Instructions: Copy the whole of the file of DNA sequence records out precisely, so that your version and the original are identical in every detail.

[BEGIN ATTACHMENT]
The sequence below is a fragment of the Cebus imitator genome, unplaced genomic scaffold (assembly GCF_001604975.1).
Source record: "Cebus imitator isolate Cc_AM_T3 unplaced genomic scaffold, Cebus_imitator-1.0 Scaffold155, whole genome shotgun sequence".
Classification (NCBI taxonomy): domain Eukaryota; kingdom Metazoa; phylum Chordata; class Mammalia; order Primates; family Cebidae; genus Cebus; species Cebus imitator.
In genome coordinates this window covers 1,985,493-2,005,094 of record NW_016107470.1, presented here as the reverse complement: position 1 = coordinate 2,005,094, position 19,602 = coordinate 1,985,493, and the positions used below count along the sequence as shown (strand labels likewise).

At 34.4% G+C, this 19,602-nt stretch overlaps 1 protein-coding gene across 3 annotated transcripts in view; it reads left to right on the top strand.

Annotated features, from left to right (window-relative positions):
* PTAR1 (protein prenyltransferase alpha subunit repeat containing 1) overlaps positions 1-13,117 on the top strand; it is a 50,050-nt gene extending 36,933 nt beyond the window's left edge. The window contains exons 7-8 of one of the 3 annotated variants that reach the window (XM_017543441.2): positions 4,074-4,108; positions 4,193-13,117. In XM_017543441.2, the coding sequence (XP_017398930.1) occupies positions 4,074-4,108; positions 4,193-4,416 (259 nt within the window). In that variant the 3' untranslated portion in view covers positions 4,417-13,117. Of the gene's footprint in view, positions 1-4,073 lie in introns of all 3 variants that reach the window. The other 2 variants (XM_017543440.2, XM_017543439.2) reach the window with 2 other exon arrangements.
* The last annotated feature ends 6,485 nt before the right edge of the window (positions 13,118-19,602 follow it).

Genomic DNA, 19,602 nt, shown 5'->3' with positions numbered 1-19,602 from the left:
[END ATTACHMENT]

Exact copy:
The sequence below is a fragment of the Cebus imitator genome, unplaced genomic scaffold (assembly GCF_001604975.1).
Source record: "Cebus imitator isolate Cc_AM_T3 unplaced genomic scaffold, Cebus_imitator-1.0 Scaffold155, whole genome shotgun sequence".
Classification (NCBI taxonomy): domain Eukaryota; kingdom Metazoa; phylum Chordata; class Mammalia; order Primates; family Cebidae; genus Cebus; species Cebus imitator.
In genome coordinates this window covers 1,985,493-2,005,094 of record NW_016107470.1, presented here as the reverse complement: position 1 = coordinate 2,005,094, position 19,602 = coordinate 1,985,493, and the positions used below count along the sequence as shown (strand labels likewise).

At 34.4% G+C, this 19,602-nt stretch overlaps 1 protein-coding gene across 3 annotated transcripts in view; it reads left to right on the top strand.

Annotated features, from left to right (window-relative positions):
* PTAR1 (protein prenyltransferase alpha subunit repeat containing 1) overlaps positions 1-13,117 on the top strand; it is a 50,050-nt gene extending 36,933 nt beyond the window's left edge. The window contains exons 7-8 of one of the 3 annotated variants that reach the window (XM_017543441.2): positions 4,074-4,108; positions 4,193-13,117. In XM_017543441.2, the coding sequence (XP_017398930.1) occupies positions 4,074-4,108; positions 4,193-4,416 (259 nt within the window). In that variant the 3' untranslated portion in view covers positions 4,417-13,117. Of the gene's footprint in view, positions 1-4,073 lie in introns of all 3 variants that reach the window. The other 2 variants (XM_017543440.2, XM_017543439.2) reach the window with 2 other exon arrangements.
* The last annotated feature ends 6,485 nt before the right edge of the window (positions 13,118-19,602 follow it).

Genomic DNA, 19,602 nt, shown 5'->3' with positions numbered 1-19,602 from the left: